For Selena Gomez, mental health has always been a priority. Which is why she famously cancelled her Revival tour last year and checked herself into rehab. But despite her ongoing battle with anxiety and depression, the singer recently told InStyle she’s currently in a “really, healthy happy place.”
And one thing she credits this to? Therapy.
“I believe in that and talking about where you are,” the 24-year-old told the publication.
“It was the best thing I could have done. Everything I cared about, I stopped caring about. I came out, and it felt like, ‘OK, I can only go forward.’”
During her three-month stint at the Tennessee Centre, she also took part in equine therapy – an alternative treatment that uses interactions with horses to help promote emotional growth and communication skills in patients.
“I remember feeling like Winona Ryder in Girl, Interrupted that day,” she recalled. “I was dressed in black – like full-on emo – and I was being dramatic.”
“There were three horses to choose from, and naturally I went for the emotionally unavailable one…”
“I felt very angry and had a lot of stress in my body and the horse took off, completely left,” she continued. “And I just kept getting more angry and frustrated. The horses can really sense your energy.”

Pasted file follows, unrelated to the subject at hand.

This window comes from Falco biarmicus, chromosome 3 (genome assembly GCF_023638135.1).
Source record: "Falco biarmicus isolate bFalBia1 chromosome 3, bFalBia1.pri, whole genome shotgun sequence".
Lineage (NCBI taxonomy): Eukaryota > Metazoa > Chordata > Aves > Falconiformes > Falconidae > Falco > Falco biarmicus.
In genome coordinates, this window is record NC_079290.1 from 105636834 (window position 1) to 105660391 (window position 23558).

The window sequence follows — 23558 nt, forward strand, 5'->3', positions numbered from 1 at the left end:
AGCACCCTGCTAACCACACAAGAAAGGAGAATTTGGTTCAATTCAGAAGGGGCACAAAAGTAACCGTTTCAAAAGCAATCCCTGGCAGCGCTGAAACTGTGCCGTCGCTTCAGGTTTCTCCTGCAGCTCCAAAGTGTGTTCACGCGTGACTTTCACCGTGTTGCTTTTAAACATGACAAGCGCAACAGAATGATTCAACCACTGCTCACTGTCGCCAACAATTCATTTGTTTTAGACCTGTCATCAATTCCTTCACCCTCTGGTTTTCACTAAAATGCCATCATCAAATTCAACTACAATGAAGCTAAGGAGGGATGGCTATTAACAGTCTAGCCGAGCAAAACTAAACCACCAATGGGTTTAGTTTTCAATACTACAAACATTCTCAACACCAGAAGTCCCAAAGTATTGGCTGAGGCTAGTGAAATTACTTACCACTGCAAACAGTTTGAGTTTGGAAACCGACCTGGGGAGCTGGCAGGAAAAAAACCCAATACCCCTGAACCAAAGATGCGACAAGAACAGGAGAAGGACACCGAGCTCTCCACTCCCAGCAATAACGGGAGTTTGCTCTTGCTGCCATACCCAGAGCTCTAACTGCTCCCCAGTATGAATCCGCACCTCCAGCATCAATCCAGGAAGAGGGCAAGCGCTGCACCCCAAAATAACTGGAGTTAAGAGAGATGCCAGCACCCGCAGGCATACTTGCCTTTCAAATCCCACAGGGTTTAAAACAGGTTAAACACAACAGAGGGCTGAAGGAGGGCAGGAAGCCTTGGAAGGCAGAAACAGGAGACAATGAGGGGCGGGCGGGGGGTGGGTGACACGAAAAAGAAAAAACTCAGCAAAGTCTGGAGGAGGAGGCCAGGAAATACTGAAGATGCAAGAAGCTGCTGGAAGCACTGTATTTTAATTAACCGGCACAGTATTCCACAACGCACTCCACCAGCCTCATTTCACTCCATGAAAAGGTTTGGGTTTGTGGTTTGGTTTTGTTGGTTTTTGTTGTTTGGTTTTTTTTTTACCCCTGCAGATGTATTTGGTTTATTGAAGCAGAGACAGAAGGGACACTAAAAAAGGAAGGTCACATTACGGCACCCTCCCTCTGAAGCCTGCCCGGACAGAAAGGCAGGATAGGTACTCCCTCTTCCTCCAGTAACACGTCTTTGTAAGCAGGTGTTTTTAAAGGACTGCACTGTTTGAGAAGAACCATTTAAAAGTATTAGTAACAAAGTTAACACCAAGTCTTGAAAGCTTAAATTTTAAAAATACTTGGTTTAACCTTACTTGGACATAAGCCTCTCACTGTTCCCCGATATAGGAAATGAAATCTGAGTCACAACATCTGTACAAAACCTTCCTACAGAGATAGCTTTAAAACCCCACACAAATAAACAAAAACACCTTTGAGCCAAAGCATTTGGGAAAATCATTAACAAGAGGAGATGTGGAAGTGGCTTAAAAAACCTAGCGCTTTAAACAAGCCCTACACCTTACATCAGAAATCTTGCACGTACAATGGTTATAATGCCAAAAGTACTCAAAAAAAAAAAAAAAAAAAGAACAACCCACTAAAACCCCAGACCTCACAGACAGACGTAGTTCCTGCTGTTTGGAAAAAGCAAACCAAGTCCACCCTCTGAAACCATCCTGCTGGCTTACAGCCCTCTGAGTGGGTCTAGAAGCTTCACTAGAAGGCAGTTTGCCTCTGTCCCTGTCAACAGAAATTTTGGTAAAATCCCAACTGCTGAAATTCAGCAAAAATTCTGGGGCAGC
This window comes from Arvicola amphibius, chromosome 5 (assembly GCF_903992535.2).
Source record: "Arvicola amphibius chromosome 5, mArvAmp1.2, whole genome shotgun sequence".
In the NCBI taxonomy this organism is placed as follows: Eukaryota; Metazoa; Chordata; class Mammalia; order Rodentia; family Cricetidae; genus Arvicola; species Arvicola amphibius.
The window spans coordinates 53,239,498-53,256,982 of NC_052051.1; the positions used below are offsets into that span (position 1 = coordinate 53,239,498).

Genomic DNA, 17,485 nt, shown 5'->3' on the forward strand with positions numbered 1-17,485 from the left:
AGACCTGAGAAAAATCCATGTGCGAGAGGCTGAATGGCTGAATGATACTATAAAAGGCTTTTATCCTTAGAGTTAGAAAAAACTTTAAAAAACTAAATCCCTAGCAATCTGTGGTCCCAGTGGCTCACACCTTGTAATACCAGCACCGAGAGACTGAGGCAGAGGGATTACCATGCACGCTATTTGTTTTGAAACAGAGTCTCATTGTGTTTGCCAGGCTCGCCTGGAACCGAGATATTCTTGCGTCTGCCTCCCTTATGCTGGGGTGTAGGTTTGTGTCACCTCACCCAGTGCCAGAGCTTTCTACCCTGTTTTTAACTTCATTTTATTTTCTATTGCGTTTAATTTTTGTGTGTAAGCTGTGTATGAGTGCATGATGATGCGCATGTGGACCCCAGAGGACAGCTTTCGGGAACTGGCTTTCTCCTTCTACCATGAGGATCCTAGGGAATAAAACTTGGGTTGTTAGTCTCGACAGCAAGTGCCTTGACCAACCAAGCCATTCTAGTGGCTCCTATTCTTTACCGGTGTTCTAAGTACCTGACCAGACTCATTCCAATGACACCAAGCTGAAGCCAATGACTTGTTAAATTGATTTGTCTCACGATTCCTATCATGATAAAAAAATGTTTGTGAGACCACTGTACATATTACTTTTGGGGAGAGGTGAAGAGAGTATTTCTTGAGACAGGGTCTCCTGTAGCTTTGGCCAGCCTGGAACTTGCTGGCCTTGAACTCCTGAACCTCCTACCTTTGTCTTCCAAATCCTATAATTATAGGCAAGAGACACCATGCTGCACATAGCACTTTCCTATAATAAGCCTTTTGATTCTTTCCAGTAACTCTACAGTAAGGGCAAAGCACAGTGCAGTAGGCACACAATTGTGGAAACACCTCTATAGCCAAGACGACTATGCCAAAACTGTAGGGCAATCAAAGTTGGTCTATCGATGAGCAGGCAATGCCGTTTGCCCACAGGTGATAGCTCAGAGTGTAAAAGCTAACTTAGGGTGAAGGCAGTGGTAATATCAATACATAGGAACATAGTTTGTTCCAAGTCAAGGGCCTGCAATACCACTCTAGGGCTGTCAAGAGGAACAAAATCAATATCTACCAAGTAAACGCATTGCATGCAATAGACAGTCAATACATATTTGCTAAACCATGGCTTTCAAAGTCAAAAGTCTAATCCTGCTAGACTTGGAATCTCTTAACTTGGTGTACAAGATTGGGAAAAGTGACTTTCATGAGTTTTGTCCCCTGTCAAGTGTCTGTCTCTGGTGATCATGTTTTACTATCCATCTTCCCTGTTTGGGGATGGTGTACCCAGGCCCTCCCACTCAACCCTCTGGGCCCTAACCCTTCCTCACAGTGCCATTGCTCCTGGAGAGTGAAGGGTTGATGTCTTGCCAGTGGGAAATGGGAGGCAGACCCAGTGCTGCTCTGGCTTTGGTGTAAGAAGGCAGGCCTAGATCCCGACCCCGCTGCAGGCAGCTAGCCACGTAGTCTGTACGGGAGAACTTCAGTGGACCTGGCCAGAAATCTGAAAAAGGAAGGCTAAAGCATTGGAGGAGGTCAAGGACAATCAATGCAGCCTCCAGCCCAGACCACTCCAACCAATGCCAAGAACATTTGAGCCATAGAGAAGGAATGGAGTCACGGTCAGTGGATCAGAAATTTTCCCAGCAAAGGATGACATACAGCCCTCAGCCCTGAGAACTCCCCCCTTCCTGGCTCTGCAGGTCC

Yup, it might sound crazy but it's actually a thing. According to Equestriantherapy.com, horses have the ability to respond to unspoken cues and actions and “give feedback” and “mirror” the rider’s behaviour, attitude and emotion.
“After trying multiple times, the therapist looked at me and said, ‘You know what? I need you to take the nice, sweet, kind, available horse. I want you to accept what you have in front of you,’” she added. “I took a lot of deep breaths, walked around the stable, and by the time I came back, I felt completely settled in a ‘that’s enough’ sort of way.”
Today, Selena looks back on the unique experience as totally life-changing.
“I’m the kind of person who goes home and thinks, ‘Maybe I didn’t do enough,’ or I feel like I wasn’t enough, and those are the things you can’t focus on. It comes back to the idea of being present.”
“That was four years ago. A lot has changed. I feel a lot more centred, more accepting,” she said.